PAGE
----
I Am My Hair
I remember growing up as a girl, that I would do everything I could to please someone. As I grew into an adult, the desire to make others happy at all costs took on a life of its own. This especially was true when it came to romantic relationships. I would go to great lengths to appease my partner. My thoughts, desires, dignity…little mattered as long as he was happy and comfortable. Once, I even straightened my hair, because I was told that he was “used to it” and “liked” it that way. It did not matter that I was two years into a hair journey where I did not desire chemicals on my healthy coils.
One day, I remember a church leader going so far as to say that women with natural hair had a “spirit on them” and that he “didn’t like it.” I found myself bobbing in agreement like a bobble-head doll. Even though deep down I did not agree, that small, inner voice was shut down by my need to make other people comfortable. What made me feel good about me was of no consequence.
As a Black woman in America, I am often asked to dress, talk, or act a certain way to make others… feel comfortable. One day I woke up, and I decided that if putting you at ease meant losing parts of me, that was not a burden that I was willing to bear. As Black people in this country, it is the norm to be expected to behave and look a certain way in order for others to feel… comfortable. Their comfort, however, is not our responsibility. Furthermore, it is okay for us to decide that we no longer want to play that game, and we would rather walk in our authentic being. Unfortunately, all of us will not reach this point, and society isn’t ready if we do.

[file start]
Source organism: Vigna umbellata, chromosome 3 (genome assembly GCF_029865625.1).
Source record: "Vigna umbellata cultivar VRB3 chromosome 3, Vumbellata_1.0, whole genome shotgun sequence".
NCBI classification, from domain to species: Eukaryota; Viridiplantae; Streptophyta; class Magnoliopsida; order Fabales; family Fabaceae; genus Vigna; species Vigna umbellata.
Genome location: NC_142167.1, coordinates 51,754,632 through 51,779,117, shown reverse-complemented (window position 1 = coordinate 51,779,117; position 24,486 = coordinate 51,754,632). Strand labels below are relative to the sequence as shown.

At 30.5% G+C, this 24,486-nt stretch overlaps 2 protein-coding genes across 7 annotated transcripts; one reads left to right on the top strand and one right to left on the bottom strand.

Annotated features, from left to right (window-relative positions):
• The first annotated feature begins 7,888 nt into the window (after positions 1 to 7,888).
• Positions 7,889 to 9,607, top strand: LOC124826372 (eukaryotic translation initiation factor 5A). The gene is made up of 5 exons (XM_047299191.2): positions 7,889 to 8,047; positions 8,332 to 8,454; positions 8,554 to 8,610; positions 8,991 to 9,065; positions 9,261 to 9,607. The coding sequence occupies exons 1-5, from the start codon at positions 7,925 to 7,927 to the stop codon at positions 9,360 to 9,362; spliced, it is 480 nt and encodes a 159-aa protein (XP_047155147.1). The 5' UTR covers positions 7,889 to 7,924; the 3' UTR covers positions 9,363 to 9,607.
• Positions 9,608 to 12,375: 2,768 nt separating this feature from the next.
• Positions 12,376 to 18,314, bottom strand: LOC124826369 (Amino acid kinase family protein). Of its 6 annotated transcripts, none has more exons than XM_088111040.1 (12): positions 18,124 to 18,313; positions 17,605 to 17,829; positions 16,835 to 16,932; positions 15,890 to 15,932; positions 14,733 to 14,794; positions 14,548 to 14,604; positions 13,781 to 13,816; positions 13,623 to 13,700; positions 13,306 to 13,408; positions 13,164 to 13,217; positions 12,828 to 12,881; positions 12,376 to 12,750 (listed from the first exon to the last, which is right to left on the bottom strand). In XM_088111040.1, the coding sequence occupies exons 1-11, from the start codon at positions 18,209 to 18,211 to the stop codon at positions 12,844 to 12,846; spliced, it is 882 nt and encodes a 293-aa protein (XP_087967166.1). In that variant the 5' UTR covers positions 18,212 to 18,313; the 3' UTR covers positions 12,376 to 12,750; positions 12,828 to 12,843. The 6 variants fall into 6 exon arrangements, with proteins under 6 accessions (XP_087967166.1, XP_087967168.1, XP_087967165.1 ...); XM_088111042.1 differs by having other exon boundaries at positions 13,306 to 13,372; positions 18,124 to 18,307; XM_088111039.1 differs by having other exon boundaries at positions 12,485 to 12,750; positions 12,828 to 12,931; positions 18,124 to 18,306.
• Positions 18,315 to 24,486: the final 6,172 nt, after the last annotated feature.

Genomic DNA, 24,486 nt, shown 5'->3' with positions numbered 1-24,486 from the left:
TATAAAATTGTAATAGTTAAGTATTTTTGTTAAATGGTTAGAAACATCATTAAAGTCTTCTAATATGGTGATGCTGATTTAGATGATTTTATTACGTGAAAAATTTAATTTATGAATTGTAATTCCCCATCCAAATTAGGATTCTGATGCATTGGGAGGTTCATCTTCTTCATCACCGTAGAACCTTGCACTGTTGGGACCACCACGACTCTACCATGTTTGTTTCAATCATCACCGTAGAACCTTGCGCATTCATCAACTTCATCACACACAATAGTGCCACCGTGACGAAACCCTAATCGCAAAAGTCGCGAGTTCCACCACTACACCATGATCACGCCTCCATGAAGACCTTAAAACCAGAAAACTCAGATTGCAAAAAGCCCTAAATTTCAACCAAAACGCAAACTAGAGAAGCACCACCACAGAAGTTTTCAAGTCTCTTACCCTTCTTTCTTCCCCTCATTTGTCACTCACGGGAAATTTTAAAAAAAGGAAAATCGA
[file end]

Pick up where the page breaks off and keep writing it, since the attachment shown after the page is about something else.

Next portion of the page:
Our hair, in particular, has been a longstanding issue in the Black community. It is the reason that at one point in history, our ancestors embraced the term “Afro Americans.” It was not merely because of a connection to Africa, it was because of our hair. Our rich, beautiful, distinctive hair was something that they cherished. The afro symbolized power, strength, and unity. This is something our predecessors understood that some in today’s time cannot grasp.
It is not okay to tell people that they should change something about themselves that is reflects an inward matter. The sooner we accept the arrogance behind this way of thinking, the sooner we will have eliminated one of the major discrimination points in America. Instead of telling people who have done no wrong to shuck and jive or conform for a paycheck or relationship, perhaps standing with them will lead to a change in attitude and a more welcoming society for all.